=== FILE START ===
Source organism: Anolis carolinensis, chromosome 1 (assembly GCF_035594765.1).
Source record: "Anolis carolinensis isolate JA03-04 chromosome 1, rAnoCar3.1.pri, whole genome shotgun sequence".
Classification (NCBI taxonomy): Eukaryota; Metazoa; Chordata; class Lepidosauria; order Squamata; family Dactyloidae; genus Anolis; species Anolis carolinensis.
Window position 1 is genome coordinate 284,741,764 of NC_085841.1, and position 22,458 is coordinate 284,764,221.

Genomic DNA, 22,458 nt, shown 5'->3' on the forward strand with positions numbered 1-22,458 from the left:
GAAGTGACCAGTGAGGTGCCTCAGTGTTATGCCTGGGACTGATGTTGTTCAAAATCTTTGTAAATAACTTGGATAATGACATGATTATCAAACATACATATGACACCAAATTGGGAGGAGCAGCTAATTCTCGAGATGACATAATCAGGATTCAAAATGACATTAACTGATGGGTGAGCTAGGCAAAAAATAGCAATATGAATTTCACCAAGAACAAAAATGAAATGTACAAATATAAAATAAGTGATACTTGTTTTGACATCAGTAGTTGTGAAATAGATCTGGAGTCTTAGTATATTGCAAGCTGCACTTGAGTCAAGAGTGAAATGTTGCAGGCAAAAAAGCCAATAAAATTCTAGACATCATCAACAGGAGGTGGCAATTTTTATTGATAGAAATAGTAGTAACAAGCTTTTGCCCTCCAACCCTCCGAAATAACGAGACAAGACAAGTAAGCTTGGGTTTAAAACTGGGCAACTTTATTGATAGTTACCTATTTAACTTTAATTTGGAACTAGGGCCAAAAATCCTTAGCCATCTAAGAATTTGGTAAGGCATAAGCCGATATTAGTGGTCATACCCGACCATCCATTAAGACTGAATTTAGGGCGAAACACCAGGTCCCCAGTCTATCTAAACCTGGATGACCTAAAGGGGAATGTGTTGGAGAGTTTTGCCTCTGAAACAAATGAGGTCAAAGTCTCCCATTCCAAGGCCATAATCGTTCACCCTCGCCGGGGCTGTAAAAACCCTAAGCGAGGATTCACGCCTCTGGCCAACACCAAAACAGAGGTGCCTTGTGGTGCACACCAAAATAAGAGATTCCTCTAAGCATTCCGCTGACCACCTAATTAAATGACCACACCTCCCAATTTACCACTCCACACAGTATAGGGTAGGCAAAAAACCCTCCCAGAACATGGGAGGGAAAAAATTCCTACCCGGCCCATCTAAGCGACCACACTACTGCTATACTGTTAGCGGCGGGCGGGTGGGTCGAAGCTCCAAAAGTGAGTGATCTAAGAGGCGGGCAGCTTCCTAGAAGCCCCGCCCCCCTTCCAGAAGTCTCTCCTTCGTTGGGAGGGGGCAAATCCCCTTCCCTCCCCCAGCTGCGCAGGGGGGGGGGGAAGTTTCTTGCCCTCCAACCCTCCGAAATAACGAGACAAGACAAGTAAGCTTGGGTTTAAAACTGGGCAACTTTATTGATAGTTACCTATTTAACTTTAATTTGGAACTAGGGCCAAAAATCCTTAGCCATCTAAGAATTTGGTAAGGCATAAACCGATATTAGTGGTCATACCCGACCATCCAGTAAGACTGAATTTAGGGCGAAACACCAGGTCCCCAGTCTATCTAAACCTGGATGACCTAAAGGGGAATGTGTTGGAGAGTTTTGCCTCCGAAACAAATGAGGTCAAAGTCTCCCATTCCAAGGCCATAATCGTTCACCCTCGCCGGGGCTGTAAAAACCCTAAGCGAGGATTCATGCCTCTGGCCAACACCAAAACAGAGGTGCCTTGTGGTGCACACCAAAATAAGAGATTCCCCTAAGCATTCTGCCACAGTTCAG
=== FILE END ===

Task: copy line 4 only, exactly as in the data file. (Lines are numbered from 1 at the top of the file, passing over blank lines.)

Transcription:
Window position 1 is genome coordinate 284,741,764 of NC_085841.1, and position 22,458 is coordinate 284,764,221.